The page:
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Pretend to be (another person) as entertainment or in order to deceive someone.‘it's a very serious offense to impersonate a police officer’
imitate, mimic, do an impression of, apeparody, caricature, burlesque, travesty, mock, satirize, lampoonmasquerade as, pose as, pass oneself off as, profess to be, purport to be, represent oneself astake off, do, spoof, send upmake likemonkeypersonateView synonyms
- ‘He claimed the KGB got revenge by sending one of their spies to Scotland to impersonate him, copying his style of dress, with orders to behave disgracefully to get him into trouble.’
- ‘One of his main concerns was to ensure no one impersonates him at the November vote; impersonations are not uncommon.’
- ‘Anyone who gave false information, impersonated someone else or forged a card faced a £100 fine and two years in prison.’
- ‘However hard he tried to impersonate someone who is happy with his lot in life, disillusionment and disappointment punctuated his every sentence.’
- ‘That prevents the verifying computer from stealing your password and then impersonating you to a third party.’
- ‘We should not trivialise it just because I am impersonating someone.’
- ‘Just over one in ten people owned up to impersonating someone else over email.’
- ‘If someone was to impersonate him, what does he think they would latch on to?’
- ‘He loves the idea of cleverly impersonating someone else in a letter.’
- ‘If anyone uses similar handles or tries to impersonate someone in a similar vain I will be forced to take similar action.’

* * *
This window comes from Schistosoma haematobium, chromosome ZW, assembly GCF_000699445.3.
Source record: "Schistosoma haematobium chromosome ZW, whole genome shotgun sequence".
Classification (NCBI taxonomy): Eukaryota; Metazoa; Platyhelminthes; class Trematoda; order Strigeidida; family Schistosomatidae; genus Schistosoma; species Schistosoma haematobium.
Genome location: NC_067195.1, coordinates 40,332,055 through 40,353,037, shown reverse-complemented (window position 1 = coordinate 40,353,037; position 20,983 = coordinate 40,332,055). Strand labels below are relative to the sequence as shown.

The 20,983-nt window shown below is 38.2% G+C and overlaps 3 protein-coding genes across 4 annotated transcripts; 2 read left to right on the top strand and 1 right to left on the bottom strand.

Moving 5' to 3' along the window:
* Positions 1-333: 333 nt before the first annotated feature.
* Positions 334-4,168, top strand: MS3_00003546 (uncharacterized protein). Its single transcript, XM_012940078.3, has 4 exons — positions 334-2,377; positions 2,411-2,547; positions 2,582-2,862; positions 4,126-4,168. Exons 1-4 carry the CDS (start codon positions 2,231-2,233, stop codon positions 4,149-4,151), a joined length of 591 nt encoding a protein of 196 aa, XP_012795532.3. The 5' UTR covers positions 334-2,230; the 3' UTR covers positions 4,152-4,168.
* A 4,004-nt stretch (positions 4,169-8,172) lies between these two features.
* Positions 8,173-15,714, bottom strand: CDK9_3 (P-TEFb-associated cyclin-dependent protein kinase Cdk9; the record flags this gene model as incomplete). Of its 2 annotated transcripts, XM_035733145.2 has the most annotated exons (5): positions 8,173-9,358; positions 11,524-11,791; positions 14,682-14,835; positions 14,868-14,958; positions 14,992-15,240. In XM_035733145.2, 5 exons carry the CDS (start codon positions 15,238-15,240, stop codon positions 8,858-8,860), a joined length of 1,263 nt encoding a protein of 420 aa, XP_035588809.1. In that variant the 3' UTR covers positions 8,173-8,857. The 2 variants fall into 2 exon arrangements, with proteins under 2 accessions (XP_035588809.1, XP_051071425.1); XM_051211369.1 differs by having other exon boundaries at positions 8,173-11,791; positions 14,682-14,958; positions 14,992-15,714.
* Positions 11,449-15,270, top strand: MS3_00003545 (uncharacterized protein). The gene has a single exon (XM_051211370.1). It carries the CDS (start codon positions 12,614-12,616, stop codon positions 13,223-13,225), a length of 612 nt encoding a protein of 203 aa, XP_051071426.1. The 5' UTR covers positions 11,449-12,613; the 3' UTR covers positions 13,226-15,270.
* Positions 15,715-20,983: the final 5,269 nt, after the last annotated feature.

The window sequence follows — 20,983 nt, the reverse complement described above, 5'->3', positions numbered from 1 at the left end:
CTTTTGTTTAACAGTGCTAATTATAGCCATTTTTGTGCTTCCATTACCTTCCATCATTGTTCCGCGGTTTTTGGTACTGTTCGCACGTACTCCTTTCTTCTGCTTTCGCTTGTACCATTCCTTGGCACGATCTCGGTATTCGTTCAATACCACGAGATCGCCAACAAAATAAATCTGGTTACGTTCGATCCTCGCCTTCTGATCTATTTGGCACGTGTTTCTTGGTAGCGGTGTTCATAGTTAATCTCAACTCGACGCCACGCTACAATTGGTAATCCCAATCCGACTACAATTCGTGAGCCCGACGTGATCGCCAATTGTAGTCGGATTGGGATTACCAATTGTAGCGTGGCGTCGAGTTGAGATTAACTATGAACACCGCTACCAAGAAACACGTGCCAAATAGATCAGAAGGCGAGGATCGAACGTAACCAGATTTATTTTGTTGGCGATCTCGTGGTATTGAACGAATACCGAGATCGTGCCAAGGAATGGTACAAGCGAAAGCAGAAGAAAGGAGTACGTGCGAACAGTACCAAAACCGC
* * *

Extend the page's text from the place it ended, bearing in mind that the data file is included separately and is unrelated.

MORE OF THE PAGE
- ‘She did seem to be a help at first, but pretty soon she started impersonating you and writing checks.’
- ‘The fact that somebody is impersonating you is shocking.’
- ‘The technology was not designed to keep people from impersonating someone.’
- ‘A great mimic of voice and gesture, he could impersonate anyone: rich, poor, male, female, elder, youth.’
- ‘Nor was I amused that someone out there was impersonating me.’
- ‘Again, I have had absolutely nothing to do with the guy and feel terrible that he's impersonating me.’
- ‘Although I had a go at impersonating him, I couldn't really live up to that!’
- ‘She cried real tears instead when the landlord walked in just as I was impersonating him though and immediately threw us out onto the street.’
- ‘All afternoon he's successfully impersonated a man who's not hurried, not ruffled, and not full of his own importance.’
- ‘In other words, someone impersonates you for whatever reason - usually to obtain goods and services in your name.’
Early 17th century (in the sense personify): from in- into + Latin persona person on the pattern of incorporate.
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